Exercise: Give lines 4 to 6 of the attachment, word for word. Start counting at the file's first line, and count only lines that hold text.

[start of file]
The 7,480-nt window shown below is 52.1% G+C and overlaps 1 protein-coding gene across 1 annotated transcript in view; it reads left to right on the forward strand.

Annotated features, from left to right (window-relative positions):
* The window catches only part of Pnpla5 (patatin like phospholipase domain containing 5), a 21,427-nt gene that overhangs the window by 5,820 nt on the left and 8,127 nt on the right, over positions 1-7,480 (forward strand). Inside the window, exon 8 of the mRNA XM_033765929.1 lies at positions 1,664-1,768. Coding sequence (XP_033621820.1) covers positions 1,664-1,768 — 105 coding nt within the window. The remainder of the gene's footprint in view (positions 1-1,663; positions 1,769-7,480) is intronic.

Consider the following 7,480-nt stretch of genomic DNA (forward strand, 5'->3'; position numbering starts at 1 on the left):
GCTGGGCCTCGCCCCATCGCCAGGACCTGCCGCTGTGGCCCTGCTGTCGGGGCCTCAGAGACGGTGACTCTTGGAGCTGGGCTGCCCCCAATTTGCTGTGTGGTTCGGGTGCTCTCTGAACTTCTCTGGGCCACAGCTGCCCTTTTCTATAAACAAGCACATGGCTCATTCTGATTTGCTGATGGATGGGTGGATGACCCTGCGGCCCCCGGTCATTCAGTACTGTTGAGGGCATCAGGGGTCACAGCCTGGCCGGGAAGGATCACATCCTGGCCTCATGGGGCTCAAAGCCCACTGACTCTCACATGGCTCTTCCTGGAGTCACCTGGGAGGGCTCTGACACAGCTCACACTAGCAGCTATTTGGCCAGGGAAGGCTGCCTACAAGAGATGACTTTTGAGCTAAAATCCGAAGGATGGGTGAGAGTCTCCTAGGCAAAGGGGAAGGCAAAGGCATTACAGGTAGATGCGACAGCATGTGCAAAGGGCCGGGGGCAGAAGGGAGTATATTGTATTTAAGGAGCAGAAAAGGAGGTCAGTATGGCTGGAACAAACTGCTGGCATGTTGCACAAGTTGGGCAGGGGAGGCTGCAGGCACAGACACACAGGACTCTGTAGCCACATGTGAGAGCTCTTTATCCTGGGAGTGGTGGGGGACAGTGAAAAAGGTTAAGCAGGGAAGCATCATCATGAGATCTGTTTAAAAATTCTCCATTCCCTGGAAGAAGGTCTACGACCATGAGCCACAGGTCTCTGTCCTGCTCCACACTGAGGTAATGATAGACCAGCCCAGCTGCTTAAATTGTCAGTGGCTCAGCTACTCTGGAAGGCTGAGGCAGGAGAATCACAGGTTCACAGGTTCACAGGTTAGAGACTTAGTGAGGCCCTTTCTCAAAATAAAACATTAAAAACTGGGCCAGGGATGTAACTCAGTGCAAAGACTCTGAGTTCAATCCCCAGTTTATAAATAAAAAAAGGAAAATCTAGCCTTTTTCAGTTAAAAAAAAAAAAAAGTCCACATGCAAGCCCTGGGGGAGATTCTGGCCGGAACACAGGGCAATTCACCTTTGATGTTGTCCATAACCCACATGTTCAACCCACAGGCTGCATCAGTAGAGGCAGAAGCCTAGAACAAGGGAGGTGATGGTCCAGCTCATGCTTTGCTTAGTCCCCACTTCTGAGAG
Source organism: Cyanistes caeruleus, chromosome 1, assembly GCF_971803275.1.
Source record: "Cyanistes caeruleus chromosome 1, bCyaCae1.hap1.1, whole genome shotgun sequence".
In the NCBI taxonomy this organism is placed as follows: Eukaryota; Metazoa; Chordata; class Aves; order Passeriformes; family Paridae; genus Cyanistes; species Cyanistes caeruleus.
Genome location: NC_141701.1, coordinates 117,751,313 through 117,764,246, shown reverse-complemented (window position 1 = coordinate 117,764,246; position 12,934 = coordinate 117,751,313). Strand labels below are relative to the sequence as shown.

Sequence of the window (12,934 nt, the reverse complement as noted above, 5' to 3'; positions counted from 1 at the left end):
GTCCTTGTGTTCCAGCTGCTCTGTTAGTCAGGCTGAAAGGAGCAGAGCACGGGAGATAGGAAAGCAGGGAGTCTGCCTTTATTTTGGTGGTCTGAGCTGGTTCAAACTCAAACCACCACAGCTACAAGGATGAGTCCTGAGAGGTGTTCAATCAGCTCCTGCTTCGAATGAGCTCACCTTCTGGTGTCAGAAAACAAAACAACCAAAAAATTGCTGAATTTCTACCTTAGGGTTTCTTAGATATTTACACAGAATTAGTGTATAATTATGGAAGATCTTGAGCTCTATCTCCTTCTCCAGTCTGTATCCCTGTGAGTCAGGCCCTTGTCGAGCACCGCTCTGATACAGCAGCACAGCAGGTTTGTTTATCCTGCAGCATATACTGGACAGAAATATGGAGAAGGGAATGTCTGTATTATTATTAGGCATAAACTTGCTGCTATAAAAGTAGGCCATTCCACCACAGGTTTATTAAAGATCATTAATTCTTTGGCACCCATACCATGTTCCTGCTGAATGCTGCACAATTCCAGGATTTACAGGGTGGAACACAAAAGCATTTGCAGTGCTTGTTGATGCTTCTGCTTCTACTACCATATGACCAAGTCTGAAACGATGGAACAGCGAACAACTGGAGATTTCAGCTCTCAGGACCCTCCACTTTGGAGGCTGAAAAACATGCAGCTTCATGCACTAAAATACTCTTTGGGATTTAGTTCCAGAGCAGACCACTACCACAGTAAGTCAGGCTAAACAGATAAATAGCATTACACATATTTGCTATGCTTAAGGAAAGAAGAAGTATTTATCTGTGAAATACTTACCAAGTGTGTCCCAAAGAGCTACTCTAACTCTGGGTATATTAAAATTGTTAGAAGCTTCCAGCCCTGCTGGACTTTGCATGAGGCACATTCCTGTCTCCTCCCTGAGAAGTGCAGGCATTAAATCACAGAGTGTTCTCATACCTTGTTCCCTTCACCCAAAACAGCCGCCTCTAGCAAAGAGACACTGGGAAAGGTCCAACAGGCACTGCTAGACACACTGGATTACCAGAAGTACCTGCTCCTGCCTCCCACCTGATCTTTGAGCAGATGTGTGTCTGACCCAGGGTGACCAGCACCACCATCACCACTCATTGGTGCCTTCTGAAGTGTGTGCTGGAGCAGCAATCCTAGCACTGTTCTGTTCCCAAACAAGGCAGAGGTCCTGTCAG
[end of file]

Consider the following 7,480-nt stretch of genomic DNA (forward strand, 5'->3'; position numbering starts at 1 on the left):
GCTGGGCCTCGCCCCATCGCCAGGACCTGCCGCTGTGGCCCTGCTGTCGGGGCCTCAGAGACGGTGACTCTTGGAGCTGGGCTGCCCCCAATTTGCTGTGTGGTTCGGGTGCTCTCTGAACTTCTCTGGGCCACAGCTGCCCTTTTCTATAAACAAGCACATGGCTCATTCTGATTTGCTGATGGATGGGTGGATGACCCTGCGGCCCCCGGTCATTCAGTACTGTTGAGGGCATCAGGGGTCACAGCCTGGCCGGGAAGGATCACATCCTGGCCTCATGGGGCTCAAAGCCCACTGACTCTCACATGGCTCTTCCTGGAGTCACCTGGGAGGGCTCTGACACAGCTCACACTAGCAGCTATTTGGCCAGGGAAGGCTGCCTACAAGAGATGACTTTTGAGCTAAAATCCGAAGGATGGGTGAGAGTCTCCTAGGCAAAGGGGAAGGCAAAGGCATTACAGGTAGATGCGACAGCATGTGCAAAGGGCCGGGGGCAGAAGGGAGTATATTGTATTTAAGGAGCAGAAAAGGAGGTCAGTATGGCTGGAACAAACTGCTGGCATGTTGCACAAGTTGGGCAGGGGAGGCTGCAGGCACAGACACACAGGACTCTGTAGCCACATGTGAGAGCTCTTTATCCTGGGAGTGGTGGGGGACAGTGAAAAAGGTTAAGCAGGGAAGCATCATCATGAGATCTGTTTAAAAATTCTCCATTCCCTGGAAGAAGGTCTACGACCATGAGCCACAGGTCTCTGTCCTGCTCCACACTGAGGTAATGATAGACCAGCCCAGCTGCTTAAATTGTCAGTGGCTCAGCTACTCTGGAAGGCTGAGGCAGGAGAATCACAGGTTCACAGGTTCACAGGTTAGAGACTTAGTGAGGCCCTTTCTCAAAATAAAACATTAAAAACTGGGCCAGGGATGTAACTCAGTGCAAAGACTCTGAGTTCAATCCCCAGTTTATAAATAAAAAAAGGAAAATCTAGCCTTTTTCAGTTAAAAAAAAAAAAAAGTCCACATGCAAGCCCTGGGGGAGATTCTGGCCGGAACACAGGGCAATTCACCTTTGATGTTGTCCATAACCCACATGTTCAACCCACAGGCTGCATCAGTAGAGGCAGAAGCCTAGAACAAGGGAGGTGATGGTCCAGCTCATGCTTTGCTTAGTCCCCACTTCTGAGAG
Source organism: Cyanistes caeruleus, chromosome 1, assembly GCF_971803275.1.